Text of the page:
p3 Picks of the Week:
Mike Luckovich, R, J. Matson, Mike Keefe, John Darkow, David Fitzsimmons, Michael Ramirez, Bill Day, Ed Stein, Cal Grondahl, and Monte Wolverton.
p3 Best in Show: Daryl Cagle.
p3 Commendation for Classical Allusiveness: Steve Trever.
p3 Legion of Merit: Jerry Holbert.
p3 Award for Speaking Truth to Power: Milt Priggee.
Mother's Day Harmonic Toon Convergence, Part 1: David Fitzsimmons and Joe Heller.
Mother's Day Harmonic Toon Convergence, Part 2: Steve Nease and Mike Lester.
p3 World Toon Review: Cam Cardow (Canada), Patrick Chappatte (Switzerland), Stephane Peray (Thailand), Tjeerd Royaards (Netherlands), and Ingrid Rice (Canada).
Ann Telnaes raises a fundamental question: What is it about these people that makes them hate America so much?
Mark Fiore explores the problem of explaining lizard juice to little green men.
Animated Sci-Fi Romantic Comedy? Sort of. Comic Riffs has the details.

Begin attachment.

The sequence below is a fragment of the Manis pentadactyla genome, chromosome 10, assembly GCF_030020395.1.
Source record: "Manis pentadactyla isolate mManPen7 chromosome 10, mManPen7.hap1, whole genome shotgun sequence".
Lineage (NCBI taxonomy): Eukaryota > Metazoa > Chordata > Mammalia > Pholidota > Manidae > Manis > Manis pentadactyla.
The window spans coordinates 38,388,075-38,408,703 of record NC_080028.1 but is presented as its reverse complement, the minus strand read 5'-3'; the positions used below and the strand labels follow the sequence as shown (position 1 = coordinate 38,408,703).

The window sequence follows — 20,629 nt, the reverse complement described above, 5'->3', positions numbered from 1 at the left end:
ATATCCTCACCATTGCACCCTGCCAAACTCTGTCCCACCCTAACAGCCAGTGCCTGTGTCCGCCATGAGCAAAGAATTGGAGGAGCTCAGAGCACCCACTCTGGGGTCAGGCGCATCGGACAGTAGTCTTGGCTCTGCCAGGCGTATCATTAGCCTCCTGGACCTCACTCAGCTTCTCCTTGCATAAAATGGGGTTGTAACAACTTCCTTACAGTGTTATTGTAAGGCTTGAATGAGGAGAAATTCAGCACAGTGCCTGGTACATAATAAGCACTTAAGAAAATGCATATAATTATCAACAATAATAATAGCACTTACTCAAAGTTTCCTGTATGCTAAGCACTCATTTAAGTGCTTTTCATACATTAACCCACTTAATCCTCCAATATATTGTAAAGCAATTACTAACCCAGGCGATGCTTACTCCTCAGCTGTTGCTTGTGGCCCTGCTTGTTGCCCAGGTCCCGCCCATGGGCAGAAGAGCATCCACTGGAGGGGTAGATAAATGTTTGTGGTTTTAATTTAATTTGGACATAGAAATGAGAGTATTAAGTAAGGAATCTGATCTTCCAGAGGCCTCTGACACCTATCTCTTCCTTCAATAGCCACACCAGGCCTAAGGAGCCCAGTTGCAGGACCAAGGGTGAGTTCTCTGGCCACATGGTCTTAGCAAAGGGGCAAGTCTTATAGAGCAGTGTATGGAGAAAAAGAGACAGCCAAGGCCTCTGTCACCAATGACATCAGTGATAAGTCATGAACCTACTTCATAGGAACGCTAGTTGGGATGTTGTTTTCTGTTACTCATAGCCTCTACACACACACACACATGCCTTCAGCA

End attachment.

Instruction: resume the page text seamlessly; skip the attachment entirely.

Barry Blitt provides this illustration to accompany Frank Rich's NYTimes piece today on how the mainstream media was too busy covering itself to cover the evacuation of Times Square.
Hey, Senator Franken -- work your own side of the street: Al Franken briefly sticks his toe in the water of the political toon biz. (I think my job here -- to the extent that we can call it that -- is safe for now.)
This Modern World asks: Why can't all businesses operate like Goldman Sachs?
You should have seen it coming: The saga of a stolen bike at the K Chronicles.
Portland homeboy and Sigma Delta Chi Award winner Jack Ohman says it's just an accounting glitch.
In celebration of Mother's Day, here's "Little Quacker" (1950), directed by Hanna and Barbera, and starring Tom and Jerry, with the first appearance (of 7) by Quacker the duckling:
p3 Bonus Toon: Jesse Springer looks at two of Oregon's biggest problems (although he hastens to point out that obesity is actually correlated positively with low food security -- i.e., hunger):
And remember to bookmark Slate's political cartoon for the day, and Time's cartoons of the week.